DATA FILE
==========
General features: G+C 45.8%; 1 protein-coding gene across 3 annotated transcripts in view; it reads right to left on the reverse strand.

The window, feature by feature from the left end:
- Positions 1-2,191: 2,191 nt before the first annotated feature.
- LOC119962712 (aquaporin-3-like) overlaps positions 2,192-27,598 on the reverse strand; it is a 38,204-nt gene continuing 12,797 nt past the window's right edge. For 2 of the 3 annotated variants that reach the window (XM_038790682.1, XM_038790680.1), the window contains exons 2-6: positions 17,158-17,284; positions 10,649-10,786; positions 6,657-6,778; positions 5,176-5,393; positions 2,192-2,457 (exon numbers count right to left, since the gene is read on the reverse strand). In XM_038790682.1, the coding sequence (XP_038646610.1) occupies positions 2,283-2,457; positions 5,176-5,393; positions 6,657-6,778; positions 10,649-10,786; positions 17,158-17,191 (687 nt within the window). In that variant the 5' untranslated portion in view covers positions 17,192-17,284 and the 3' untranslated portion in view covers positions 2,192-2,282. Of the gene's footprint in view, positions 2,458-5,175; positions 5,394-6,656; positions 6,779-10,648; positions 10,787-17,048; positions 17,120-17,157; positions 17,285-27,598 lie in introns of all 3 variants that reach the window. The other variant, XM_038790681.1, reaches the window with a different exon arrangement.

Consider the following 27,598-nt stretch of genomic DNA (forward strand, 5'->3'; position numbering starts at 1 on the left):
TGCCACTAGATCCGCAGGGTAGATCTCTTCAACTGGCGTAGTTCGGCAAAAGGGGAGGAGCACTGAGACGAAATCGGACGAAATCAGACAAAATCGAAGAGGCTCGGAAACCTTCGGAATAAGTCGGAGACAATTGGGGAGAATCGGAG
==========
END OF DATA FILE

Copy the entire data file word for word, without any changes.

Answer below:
General features: G+C 45.8%; 1 protein-coding gene across 3 annotated transcripts in view; it reads right to left on the reverse strand.

The window, feature by feature from the left end:
- Positions 1-2,191: 2,191 nt before the first annotated feature.
- LOC119962712 (aquaporin-3-like) overlaps positions 2,192-27,598 on the reverse strand; it is a 38,204-nt gene continuing 12,797 nt past the window's right edge. For 2 of the 3 annotated variants that reach the window (XM_038790682.1, XM_038790680.1), the window contains exons 2-6: positions 17,158-17,284; positions 10,649-10,786; positions 6,657-6,778; positions 5,176-5,393; positions 2,192-2,457 (exon numbers count right to left, since the gene is read on the reverse strand). In XM_038790682.1, the coding sequence (XP_038646610.1) occupies positions 2,283-2,457; positions 5,176-5,393; positions 6,657-6,778; positions 10,649-10,786; positions 17,158-17,191 (687 nt within the window). In that variant the 5' untranslated portion in view covers positions 17,192-17,284 and the 3' untranslated portion in view covers positions 2,192-2,282. Of the gene's footprint in view, positions 2,458-5,175; positions 5,394-6,656; positions 6,779-10,648; positions 10,787-17,048; positions 17,120-17,157; positions 17,285-27,598 lie in introns of all 3 variants that reach the window. The other variant, XM_038790681.1, reaches the window with a different exon arrangement.

Consider the following 27,598-nt stretch of genomic DNA (forward strand, 5'->3'; position numbering starts at 1 on the left):
TGCCACTAGATCCGCAGGGTAGATCTCTTCAACTGGCGTAGTTCGGCAAAAGGGGAGGAGCACTGAGACGAAATCGGACGAAATCAGACAAAATCGAAGAGGCTCGGAAACCTTCGGAATAAGTCGGAGACAATTGGGGAGAATCGGAG